John Dewey and American Democracy, by Robert B. Westbrook. Cornell University
Press, 570 pp., $ 29.95.
FEW WORDS in today's political culture have been more distorted and misused
than "liberalism" and "pragmatism." The first became distinctly unfashionable
during the last presidential campaign when George Bush branded Michael Dukakis a
liberal, thereby associating the moderate Democrat with every government excess
since the New Deal.
The second rose to prominence recently when everyone in the Bush White House
rushed to wrap their cynical power-politics in the kinder, gentler language of
"pragmatism." In Washington D.C., circa 1991 conservative pragmatists who "get
things done" are in abundance, self-confessed liberals rare and liberal
pragmatists virtually extinct.
With this current history in mind, readers of historian Robert Westbrook's
splendid intellectual biography, "John Dewey and American Democracy," will be
surprised to discover that one of America's most esteemed philosophers thought
it inconceivable that pragmatism could help but align itself with liberalism,
since the two constituted the core of America's democratic ideal.
John Dewey's career was extraordinarily long - from the early 1880s to 1952,
when he died at the age of 92. As a philosopher and social critic who kept a
close eye on the trends of his day, Dewey's enormous corpus has a protean
quality: He covered so many topics that over the years he often expressed
strikingly different and often contradictory opinions.
Westbrook skillfully guides the reader through the thicket of Dewey's
writings, whether he is expounding his progressive philosophy of education in
the 1890s, defending America's intervention in World War I, leading the movement
to outlaw war in the 1920s, criticizing Stalin in the 1930s or warning against
the dangers of curtailing freedom of expression as early as the 1940s. Pacifist,
anti-communist, socialist, idealist, corporate liberal - almost all readers can
find their favorite Dewey if they look hard enough.
From within Dewey's rich writings, Westbrook has subtly teased out the thread
that holds them all together: the radical Yankee with a profound faith in
participatory democracy. It was this Dewey, argues Westbrook, who tried to
reconstruct philosophy and shift its attention from the problems of philosophers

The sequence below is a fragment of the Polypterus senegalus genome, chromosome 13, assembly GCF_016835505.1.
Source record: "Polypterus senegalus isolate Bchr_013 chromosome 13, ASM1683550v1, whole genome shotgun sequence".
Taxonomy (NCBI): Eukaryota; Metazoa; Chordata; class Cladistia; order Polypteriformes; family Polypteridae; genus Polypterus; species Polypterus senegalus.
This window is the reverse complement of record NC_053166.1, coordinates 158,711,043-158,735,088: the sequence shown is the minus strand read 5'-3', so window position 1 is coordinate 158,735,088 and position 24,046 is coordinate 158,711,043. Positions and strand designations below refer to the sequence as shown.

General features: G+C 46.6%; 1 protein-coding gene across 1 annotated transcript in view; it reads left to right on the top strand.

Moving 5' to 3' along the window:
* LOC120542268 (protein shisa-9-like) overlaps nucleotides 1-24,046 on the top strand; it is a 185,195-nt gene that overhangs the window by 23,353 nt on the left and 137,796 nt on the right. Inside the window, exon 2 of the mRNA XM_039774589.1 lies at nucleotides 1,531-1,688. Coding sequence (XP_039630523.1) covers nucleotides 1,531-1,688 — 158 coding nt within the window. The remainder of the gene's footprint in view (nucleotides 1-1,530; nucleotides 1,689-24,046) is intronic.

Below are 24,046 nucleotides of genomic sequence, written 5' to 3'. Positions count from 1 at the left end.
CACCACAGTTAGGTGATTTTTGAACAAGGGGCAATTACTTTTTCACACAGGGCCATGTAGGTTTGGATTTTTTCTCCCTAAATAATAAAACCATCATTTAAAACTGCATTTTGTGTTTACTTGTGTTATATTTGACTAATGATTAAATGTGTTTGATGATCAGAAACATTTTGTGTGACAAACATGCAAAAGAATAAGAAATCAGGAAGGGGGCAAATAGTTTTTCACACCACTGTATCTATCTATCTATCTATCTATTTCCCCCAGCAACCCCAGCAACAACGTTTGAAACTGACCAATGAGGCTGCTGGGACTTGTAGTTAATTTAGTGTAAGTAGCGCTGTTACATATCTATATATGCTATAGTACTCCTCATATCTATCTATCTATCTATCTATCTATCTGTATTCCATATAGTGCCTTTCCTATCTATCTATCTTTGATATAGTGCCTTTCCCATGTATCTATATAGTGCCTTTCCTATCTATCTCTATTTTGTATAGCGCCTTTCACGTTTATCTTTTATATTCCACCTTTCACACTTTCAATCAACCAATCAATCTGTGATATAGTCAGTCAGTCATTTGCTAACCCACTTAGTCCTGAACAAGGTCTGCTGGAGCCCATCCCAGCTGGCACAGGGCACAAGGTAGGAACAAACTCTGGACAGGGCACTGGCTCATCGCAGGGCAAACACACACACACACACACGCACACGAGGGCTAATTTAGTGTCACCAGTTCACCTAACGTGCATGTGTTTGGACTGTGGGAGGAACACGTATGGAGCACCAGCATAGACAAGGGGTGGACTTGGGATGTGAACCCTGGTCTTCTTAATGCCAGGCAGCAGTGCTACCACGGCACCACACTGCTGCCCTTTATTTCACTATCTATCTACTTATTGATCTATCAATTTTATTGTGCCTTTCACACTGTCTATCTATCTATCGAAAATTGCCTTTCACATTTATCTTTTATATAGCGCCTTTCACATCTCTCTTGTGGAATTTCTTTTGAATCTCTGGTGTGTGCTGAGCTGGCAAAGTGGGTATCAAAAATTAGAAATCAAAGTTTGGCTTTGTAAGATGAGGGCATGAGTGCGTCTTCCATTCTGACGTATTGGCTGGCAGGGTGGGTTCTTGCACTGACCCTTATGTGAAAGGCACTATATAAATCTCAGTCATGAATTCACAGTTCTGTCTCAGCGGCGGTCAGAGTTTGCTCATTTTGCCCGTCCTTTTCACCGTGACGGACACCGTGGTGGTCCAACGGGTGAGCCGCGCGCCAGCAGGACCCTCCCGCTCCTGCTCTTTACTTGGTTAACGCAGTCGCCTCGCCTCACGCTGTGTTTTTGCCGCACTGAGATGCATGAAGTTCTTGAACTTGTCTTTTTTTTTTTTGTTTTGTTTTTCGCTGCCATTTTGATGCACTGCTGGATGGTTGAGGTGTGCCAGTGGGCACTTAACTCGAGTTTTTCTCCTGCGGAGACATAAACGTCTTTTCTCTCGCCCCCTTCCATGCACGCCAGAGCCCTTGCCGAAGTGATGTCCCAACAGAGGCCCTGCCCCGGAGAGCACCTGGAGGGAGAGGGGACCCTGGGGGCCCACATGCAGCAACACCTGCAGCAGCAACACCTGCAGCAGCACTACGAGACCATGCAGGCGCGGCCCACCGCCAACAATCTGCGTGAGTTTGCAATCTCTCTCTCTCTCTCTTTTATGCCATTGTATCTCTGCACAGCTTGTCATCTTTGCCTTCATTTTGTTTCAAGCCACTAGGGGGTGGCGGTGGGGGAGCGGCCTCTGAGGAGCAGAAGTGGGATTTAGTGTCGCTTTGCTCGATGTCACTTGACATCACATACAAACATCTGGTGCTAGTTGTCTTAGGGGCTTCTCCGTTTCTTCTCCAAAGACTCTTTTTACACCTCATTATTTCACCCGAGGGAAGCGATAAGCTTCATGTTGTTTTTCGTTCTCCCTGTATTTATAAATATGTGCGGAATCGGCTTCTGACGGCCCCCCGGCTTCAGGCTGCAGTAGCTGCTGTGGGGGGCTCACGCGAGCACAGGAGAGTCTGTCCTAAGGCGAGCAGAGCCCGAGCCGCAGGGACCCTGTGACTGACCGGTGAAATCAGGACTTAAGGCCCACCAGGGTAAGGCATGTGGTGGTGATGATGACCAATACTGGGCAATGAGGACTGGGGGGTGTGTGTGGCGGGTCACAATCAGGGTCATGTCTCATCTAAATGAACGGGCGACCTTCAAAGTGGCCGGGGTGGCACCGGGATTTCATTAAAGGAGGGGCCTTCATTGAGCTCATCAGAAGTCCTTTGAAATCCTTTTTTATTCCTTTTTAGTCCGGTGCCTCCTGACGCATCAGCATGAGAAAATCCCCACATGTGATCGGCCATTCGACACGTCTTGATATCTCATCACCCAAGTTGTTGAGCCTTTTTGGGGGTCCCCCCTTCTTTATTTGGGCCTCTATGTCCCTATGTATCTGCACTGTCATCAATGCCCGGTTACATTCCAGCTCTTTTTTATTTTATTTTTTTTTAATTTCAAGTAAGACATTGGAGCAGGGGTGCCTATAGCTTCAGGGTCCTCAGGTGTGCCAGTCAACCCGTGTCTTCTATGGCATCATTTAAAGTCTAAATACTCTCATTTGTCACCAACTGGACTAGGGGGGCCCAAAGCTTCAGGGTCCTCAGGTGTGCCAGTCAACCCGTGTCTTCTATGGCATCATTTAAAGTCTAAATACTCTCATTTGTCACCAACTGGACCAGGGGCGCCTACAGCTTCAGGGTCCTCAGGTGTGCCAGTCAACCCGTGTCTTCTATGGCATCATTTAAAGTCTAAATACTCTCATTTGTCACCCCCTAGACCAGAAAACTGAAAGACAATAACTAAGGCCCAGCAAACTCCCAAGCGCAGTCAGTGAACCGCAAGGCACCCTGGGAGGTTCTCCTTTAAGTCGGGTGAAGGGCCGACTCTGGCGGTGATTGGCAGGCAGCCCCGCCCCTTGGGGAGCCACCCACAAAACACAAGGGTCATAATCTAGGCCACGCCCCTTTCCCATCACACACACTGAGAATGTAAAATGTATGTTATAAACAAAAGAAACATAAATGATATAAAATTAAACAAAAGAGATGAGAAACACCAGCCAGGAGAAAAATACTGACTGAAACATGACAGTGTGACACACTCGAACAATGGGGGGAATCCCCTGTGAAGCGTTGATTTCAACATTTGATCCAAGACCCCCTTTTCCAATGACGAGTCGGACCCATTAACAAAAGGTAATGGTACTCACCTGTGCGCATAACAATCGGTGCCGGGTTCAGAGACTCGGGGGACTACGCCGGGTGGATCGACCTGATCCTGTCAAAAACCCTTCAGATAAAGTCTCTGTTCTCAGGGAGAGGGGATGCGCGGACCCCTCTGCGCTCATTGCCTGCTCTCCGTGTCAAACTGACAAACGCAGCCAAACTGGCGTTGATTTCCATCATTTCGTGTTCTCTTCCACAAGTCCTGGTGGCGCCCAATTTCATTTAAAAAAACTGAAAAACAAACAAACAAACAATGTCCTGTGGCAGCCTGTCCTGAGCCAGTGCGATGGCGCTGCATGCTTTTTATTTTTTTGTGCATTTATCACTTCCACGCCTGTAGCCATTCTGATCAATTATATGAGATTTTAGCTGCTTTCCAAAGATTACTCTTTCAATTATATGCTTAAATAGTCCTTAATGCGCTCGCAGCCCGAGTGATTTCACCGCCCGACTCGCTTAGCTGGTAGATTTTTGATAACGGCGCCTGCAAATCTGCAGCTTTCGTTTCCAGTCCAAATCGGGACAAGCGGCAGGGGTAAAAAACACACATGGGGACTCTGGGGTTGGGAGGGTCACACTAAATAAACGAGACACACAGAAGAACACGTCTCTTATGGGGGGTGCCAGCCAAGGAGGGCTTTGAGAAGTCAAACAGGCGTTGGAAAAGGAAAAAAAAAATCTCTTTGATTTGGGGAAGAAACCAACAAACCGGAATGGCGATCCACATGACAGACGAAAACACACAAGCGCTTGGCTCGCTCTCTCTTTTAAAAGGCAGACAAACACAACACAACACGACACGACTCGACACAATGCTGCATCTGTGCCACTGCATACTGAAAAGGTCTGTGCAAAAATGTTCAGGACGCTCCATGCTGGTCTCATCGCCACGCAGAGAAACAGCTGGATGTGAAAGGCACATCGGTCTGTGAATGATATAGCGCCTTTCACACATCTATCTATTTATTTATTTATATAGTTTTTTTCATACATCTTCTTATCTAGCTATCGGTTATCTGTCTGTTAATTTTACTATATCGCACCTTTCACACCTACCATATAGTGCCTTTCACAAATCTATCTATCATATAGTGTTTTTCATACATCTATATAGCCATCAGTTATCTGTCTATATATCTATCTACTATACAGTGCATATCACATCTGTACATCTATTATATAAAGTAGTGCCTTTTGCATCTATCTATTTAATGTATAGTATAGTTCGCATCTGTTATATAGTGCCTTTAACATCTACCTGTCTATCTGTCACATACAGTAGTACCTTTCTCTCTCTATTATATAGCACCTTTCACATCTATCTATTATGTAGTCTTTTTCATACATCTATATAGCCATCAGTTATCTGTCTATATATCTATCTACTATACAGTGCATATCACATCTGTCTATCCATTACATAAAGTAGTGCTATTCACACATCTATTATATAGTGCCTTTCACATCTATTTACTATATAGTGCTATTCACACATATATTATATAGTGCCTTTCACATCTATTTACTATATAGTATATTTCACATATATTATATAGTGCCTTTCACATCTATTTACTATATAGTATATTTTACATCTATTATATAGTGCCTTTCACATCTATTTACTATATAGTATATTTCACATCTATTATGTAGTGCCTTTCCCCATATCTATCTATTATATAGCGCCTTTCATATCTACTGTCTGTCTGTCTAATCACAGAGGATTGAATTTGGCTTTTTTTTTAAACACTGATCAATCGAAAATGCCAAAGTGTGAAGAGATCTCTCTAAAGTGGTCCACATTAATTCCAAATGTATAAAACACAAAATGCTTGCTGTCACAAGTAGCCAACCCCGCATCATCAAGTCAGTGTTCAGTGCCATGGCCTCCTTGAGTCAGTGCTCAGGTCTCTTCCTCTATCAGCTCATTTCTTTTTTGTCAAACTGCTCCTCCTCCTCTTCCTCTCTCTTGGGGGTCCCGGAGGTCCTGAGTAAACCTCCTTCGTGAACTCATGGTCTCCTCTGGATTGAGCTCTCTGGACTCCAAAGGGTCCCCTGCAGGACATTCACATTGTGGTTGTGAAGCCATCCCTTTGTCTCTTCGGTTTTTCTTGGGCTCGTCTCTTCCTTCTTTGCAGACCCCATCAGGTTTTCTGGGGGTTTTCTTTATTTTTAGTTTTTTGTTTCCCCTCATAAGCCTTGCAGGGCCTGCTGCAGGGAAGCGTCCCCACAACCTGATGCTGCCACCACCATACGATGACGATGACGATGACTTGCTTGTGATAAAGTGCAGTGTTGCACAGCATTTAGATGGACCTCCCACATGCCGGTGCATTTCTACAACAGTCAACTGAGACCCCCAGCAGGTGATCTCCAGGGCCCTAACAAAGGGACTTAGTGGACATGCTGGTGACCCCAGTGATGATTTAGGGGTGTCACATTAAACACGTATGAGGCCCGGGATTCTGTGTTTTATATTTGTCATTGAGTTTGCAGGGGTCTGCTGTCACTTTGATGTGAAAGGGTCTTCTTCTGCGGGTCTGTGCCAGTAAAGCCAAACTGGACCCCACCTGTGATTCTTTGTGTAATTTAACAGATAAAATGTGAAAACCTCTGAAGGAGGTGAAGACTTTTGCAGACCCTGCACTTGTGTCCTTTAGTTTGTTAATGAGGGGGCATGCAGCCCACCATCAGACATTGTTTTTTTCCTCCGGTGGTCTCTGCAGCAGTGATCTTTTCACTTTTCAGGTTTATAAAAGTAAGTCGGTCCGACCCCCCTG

to the problems of men; a demand for relevance which, after many years of
neglect, has again become a significant voice in the academy.
Dewey called on philosophers to become critics-at-large, public thinkers who
used the insights of social science to help reconcile the demands of a community
with the flourishing of human individuals. In this respect, Dewey's social
thought remained influenced by his early fascination with Hegel and his
followers, who argued that society and the individual each found its fullest
expression in conjunction with the other. Because he used the language of social
scientific planning so popular in his day, Dewey has often been cubbyholed as a
corporate liberal who believed society should be organized according to rational
principles formulated by elite experts for the benefit, but without the
participation, of its citizens.
Westbrook shows that nothing could be further from the truth, since for Dewey
fully democratic participation was not only good for society itself, but
necessary for individuals to realize their potential. "The people will rule when
they have power," Dewey wrote in 1934, defending his proposal for a radical
third party, "and they will have power in the degree they own and control the
land, the banks, the producing and distributing agencies of the nation." The
rhetoric of a controversial figure such as Jesse Jackson pales in comparison.
Westbrook goes to great lengths to show that Dewey, although at home with the
most abstract ideas, never lost sight of the particular - whether founding the
American Civil Liberties Union with Norman Thomas, Clarence Darrow and Felix
Frankfurter, or traveling to Mexico to head the commission investigating the
charges against Leon Trotsky made in the infamous Moscow show trials, when Dewey
was 68 years old.
But for all Dewey's emphasis on the concrete, he never formulated a plan to
implement the radical democratic socialism he so eloquently called for.
Nevertheless, Westbrook notes that Dewey was always aware that American
democracy was, as he once called it, "a task before us," and not an accomplished
fact. It is the power of Dewey's poignant dissent, his refusal to settle for a
society at odds with America's democratic ideal, that is his true legacy. As
Dewey wrote in an autobiographical essay in 1930: "Forty years spent wandering
in a wilderness like that of the present is not a sad fate - unless one attempts
to make himself believe that the wilderness is after all itself the promised
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